The Dangerous Side Effects of Statin Drugs

 

Statins have been known to cause muscle pain and weakness, but no one knew exactly why. More recent studies, however, have shed light on this mystery – including the latest study above. These findings add valuable talking-points to your arsenal when discussing your need for a statin drug with your doctor.

 

As Dr. Thalacker-Mercer, a member of the research team, stated:

 

“While these are preliminary data and more research is necessary, the results indicate serious adverse effects of statins that may alter the ability of skeletal muscle to repair and regenerate due to the anti-proliferative effects of statins.”

 

And,

 

“It is possible that older adults may not be able to distinguish between muscle pain related to a statin effect or an effect of aging and therefore adverse effects of statins in older adults may be under-reported.”

 

In this study, the viability of the proliferating cells was reduced by 50 percent at a dose equivalent to 40 milligrams of Simvastatin – the dose per day used in some patients. This could clearly have a negative effect on your skeletal muscles’ ability to heal and repair themselves, and could lead to eventually becoming more or less incapacitated.

 

Additionally, a study published last year in the Journal of Clinical Investigation found that statin drugs can activate the atrogin-1 gene, which plays a key role in muscle atrophy.

 

Three separate tests showed that even at low concentrations, statin drugs led to atrogin-1 induced muscle damage. As the drug dose increased, the damage increased as well.

 

One thing is for sure. You should NOT ignore symptoms of pain and muscle weakness, as they can deteriorate into even more dangerous conditions, including death.

 

For example, Bayer’s statin, Baycol, was pulled from the market in 2001 after 31 people died from rhabdomyolysis, a condition in which muscle tissue breaks down resulting in kidney failure.

 

Adding insult to injury, Vytorin, a drug that combines two cholesterol drugs — Zetia and Zocor – into one pill, has been found to cause the opposite effect of that desired: plaques grew nearly TWICE AS FAST in patients taking the Zetia-Zocor combination compared to those taking Zocor alone.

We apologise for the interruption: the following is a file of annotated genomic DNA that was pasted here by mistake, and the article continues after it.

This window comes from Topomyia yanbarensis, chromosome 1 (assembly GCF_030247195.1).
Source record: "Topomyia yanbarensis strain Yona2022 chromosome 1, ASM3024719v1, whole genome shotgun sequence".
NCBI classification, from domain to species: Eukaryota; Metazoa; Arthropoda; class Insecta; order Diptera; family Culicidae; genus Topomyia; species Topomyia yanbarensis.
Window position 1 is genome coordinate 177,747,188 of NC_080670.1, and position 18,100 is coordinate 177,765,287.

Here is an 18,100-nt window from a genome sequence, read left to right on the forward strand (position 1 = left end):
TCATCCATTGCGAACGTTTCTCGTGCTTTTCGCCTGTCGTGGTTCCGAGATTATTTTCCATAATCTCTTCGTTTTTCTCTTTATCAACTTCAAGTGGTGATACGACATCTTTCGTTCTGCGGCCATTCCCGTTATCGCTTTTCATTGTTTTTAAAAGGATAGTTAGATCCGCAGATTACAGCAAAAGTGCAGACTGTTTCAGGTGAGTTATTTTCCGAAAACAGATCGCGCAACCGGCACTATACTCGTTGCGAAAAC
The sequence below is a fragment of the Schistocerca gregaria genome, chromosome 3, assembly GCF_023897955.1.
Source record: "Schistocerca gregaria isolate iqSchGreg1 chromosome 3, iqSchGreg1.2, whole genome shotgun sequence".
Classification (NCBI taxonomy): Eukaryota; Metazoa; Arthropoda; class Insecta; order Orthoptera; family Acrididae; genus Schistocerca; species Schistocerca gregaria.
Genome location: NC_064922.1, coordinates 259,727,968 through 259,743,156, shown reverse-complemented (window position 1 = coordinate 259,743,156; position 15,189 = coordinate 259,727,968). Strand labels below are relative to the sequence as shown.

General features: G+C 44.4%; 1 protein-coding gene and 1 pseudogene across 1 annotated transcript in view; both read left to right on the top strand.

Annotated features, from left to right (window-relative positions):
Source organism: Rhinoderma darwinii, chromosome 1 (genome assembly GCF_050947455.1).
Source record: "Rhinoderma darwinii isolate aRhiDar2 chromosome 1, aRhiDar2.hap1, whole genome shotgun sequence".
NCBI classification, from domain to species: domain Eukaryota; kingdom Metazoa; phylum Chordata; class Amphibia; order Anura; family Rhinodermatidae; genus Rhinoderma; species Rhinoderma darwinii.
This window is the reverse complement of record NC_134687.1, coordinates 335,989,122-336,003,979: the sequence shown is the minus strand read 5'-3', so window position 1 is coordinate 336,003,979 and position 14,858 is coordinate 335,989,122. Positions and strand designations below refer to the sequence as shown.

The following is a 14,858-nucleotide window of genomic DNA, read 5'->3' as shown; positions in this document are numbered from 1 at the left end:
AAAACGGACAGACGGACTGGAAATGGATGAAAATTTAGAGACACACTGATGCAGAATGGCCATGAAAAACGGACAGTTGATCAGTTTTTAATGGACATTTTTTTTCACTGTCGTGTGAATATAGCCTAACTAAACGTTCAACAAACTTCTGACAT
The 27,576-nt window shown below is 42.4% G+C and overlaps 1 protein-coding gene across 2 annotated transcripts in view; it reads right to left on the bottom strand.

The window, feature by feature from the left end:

Experts called the results “shocking.”

 

Other serious and potentially life threatening side effects include, but are not limited to:

 

An increase in cancer risk

Immune system suppression

Chronic Kidney Failure

Potential increase in liver enzymes, so patients must be monitored for normal liver function

What You Must Know About Cholesterol

 

Statin drugs work by preventing the formation of cholesterol, and reducing LDL cholesterol, which is considered the “bad” cholesterol. There is no argument that these drugs are effective at lowering your cholesterol levels. However, they in no way, shape or form, treat the cause of your problem.

 

In order to understand why you don’t need them to manage your cholesterol levels, you first need to understand that there is no such thing as “good” or “bad” cholesterol.

 

Both HDL and LDL cholesterol perform vital functions in your body, which is why it’s actually dangerous to bring your LDL levels down too low.

 

HDL (high density lipoprotein) and LDL (low density lipoprotein) are actually proteins that transport the cholesterol to and from your tissues. Cholesterol in turn is a precursor to steroid hormones. (For example, you can’t make testosterone or estrogen, cortisol, DHEA or pregnenolone, or a multitude of other steroid hormones that are necessary for health, without cholesterol.)

 

Even more importantly, you can’t make new cell membranes without cholesterol.

 

So, the major reasons your body makes cholesterol in the first place, and why you have LDL, is to take the cholesterol to the tissue so you can make new cells or repair old damaged ones.

 

The Relevant Facts About “Bad” Cholesterol Your Doctor May Not Have Told You

 

The reason why LDL could be considered “bad” at all is because there are different sizes of LDL particles, and it’s the LDL particle size that is relevant. Small particles can easily get stuck and cause inflammation, which leads to damage and the buildup of scar tissue, also known as arterial plaque.

 

Unfortunately, most people don’t hear about that part.

 

And, naturally, the drug companies don’t want you to know that part of the science because it would severely limit the number of people going on cholesterol-lowering drugs, since statins do not modulate the size of the particles.

 

The only way to make sure your LDL particles are large enough to not get stuck and cause inflammation and damage is through diet. In fact, it’s one of the major things that insulin does.